My name is Udayana Lugo, and I have just completed my Illustrating Children’s Books Diploma. I am a designer by profession, and I was taught to think through my pencil. I also learnt to try and understand a shape as a whole volume, so I try to draw characters in different positions/attitudes, and from different angles.

I usually have very limited time to work on my assignments, so I always carry with me a sketchbook¬† and try to draw whenever I have a spare moment. I draw on the bus, while I’m waiting for my children to come out of school, at the playground, museums, libraries, planes, waiting rooms… I find this part of the creative process extremely enjoyable, and try to use different media, such as lead pencils, ball pens, markers, coloured pencils, charcoal, watercolours or whatever I have at hand.

Whenever possible I try to draw from nature, I think that’s why I chose a squirrel as my final assignment’s character. I also considered a duck or a rabbit. I spent some time at the park luring squirrels with acorns (as it is forbidden to feed them) to draw them. To my chagrin, the only squirrel interested in me at first was the only one without a lush tail! My intention is to understand the proportions, movement and details of my subject. Once I think I got them, I draw them repeatedly until I have found “my” character. The same goes for other kinds of animals, like a tiger, which I have no way, nor intention, of meeting in the wild. I watch documentaries and look at pictures in books and magazines, I use the geometric faces technique until my drawing feels like “mine” and not just a copy of some other picture. For this I also do variations of size, shape and position of eyes, nose and mouth.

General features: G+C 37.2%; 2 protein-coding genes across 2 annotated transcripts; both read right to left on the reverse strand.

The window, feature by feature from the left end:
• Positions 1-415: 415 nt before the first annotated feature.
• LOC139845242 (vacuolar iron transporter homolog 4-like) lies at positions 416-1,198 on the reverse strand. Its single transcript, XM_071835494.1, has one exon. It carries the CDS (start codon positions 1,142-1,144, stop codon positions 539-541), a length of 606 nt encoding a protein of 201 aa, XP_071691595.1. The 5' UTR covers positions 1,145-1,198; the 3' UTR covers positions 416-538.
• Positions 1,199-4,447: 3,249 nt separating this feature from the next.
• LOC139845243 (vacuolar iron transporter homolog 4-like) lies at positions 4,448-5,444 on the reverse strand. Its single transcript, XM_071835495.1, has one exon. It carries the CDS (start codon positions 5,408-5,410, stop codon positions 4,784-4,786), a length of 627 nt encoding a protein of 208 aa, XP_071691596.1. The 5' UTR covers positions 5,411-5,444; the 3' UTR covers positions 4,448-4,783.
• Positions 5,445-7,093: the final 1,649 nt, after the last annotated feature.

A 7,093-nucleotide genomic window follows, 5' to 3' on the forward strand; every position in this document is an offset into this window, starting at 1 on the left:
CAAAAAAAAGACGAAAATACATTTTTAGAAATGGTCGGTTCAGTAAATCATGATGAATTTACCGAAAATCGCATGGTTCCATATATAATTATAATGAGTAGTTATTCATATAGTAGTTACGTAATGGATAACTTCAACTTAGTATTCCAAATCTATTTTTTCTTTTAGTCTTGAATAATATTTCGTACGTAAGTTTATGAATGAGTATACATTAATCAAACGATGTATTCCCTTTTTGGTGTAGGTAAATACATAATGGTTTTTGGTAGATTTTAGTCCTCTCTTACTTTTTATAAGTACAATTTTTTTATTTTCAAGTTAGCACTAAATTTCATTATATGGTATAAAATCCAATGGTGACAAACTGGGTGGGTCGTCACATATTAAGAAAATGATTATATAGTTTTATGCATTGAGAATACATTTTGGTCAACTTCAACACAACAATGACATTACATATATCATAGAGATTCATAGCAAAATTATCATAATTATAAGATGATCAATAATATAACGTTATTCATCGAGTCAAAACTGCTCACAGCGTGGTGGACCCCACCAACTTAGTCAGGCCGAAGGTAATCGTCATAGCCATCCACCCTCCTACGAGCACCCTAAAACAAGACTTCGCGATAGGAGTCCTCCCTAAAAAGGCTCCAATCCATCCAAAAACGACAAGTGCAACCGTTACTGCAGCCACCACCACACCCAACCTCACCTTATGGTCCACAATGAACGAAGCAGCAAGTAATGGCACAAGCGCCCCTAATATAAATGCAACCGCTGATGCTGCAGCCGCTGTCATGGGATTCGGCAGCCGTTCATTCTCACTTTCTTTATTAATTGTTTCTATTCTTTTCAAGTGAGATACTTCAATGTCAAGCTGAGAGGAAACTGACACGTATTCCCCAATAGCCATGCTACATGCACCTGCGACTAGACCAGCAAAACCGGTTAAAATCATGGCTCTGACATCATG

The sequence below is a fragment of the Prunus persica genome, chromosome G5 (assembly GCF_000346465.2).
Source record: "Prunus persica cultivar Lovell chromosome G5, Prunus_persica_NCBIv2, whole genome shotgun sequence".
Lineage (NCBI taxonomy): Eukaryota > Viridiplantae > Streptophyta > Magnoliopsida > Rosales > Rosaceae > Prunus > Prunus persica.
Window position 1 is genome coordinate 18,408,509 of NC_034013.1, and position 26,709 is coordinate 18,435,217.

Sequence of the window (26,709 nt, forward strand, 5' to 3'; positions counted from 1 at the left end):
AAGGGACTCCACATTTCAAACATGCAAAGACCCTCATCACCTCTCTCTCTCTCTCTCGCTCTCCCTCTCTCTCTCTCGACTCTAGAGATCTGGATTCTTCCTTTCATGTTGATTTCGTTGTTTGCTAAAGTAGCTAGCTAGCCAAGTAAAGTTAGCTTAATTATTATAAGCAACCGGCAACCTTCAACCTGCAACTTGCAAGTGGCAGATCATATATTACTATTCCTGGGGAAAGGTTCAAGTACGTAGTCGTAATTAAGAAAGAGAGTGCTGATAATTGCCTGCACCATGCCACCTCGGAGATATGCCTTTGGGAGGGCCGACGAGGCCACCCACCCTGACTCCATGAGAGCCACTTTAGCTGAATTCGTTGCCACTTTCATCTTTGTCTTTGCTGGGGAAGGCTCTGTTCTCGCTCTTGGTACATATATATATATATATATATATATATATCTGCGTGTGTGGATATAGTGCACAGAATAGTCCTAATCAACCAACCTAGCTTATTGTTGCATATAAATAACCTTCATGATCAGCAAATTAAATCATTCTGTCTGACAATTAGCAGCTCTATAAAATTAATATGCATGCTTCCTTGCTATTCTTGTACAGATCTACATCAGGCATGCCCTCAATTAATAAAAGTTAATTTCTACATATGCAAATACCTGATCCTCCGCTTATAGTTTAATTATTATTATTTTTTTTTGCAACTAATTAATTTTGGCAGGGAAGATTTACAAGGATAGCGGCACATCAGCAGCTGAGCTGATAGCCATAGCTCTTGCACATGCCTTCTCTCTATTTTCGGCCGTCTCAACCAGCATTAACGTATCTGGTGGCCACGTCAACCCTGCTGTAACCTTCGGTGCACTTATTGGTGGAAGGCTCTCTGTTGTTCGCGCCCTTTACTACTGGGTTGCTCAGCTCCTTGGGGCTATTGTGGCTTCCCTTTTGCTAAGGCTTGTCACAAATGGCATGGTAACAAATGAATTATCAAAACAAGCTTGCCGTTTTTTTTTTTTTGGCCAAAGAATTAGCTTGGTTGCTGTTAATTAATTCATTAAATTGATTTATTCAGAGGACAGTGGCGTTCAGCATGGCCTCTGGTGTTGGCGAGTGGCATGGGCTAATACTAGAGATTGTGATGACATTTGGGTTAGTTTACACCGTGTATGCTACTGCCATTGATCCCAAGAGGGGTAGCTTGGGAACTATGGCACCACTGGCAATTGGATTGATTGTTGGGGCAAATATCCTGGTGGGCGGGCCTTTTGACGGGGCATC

I then do more variations: should I put the character on the right or the left? Should it be facing the scene or looking at something beyond it? Resting or moving? I change slightly and tweak details until I am satisfied. I do a small version of the illustration to test the overall composition and colour choices. I leave it for a couple of days somewhere I can see it from a distance so I can evaluate what to leave as it is or change it. I finally draw the composition on same size, look at ti from a distance, correct details and paint it. More often than not I have to do it again because I messed up or realised something doesn’t make sense.”

Udayana Lugo
Illustrating Children’s Books Diploma

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